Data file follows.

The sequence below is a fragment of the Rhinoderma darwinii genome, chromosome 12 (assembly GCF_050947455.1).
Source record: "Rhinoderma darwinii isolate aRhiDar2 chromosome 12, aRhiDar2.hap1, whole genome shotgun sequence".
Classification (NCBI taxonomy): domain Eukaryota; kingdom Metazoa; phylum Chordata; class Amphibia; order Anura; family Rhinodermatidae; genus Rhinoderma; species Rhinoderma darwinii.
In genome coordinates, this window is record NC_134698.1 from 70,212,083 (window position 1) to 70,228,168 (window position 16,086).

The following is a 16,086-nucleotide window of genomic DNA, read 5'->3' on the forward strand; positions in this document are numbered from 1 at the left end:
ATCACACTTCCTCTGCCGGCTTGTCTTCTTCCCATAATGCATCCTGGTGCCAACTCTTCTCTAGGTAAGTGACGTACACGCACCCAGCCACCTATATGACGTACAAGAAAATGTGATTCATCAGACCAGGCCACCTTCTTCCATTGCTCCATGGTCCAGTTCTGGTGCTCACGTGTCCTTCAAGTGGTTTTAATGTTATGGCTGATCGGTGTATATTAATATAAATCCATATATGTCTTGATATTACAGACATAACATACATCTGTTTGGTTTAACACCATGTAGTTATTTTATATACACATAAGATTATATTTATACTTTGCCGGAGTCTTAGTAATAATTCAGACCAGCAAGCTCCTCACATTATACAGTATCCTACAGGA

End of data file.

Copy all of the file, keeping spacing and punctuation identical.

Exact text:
The sequence below is a fragment of the Rhinoderma darwinii genome, chromosome 12 (assembly GCF_050947455.1).
Source record: "Rhinoderma darwinii isolate aRhiDar2 chromosome 12, aRhiDar2.hap1, whole genome shotgun sequence".
Classification (NCBI taxonomy): domain Eukaryota; kingdom Metazoa; phylum Chordata; class Amphibia; order Anura; family Rhinodermatidae; genus Rhinoderma; species Rhinoderma darwinii.
In genome coordinates, this window is record NC_134698.1 from 70,212,083 (window position 1) to 70,228,168 (window position 16,086).

The following is a 16,086-nucleotide window of genomic DNA, read 5'->3' on the forward strand; positions in this document are numbered from 1 at the left end:
ATCACACTTCCTCTGCCGGCTTGTCTTCTTCCCATAATGCATCCTGGTGCCAACTCTTCTCTAGGTAAGTGACGTACACGCACCCAGCCACCTATATGACGTACAAGAAAATGTGATTCATCAGACCAGGCCACCTTCTTCCATTGCTCCATGGTCCAGTTCTGGTGCTCACGTGTCCTTCAAGTGGTTTTAATGTTATGGCTGATCGGTGTATATTAATATAAATCCATATATGTCTTGATATTACAGACATAACATACATCTGTTTGGTTTAACACCATGTAGTTATTTTATATACACATAAGATTATATTTATACTTTGCCGGAGTCTTAGTAATAATTCAGACCAGCAAGCTCCTCACATTATACAGTATCCTACAGGA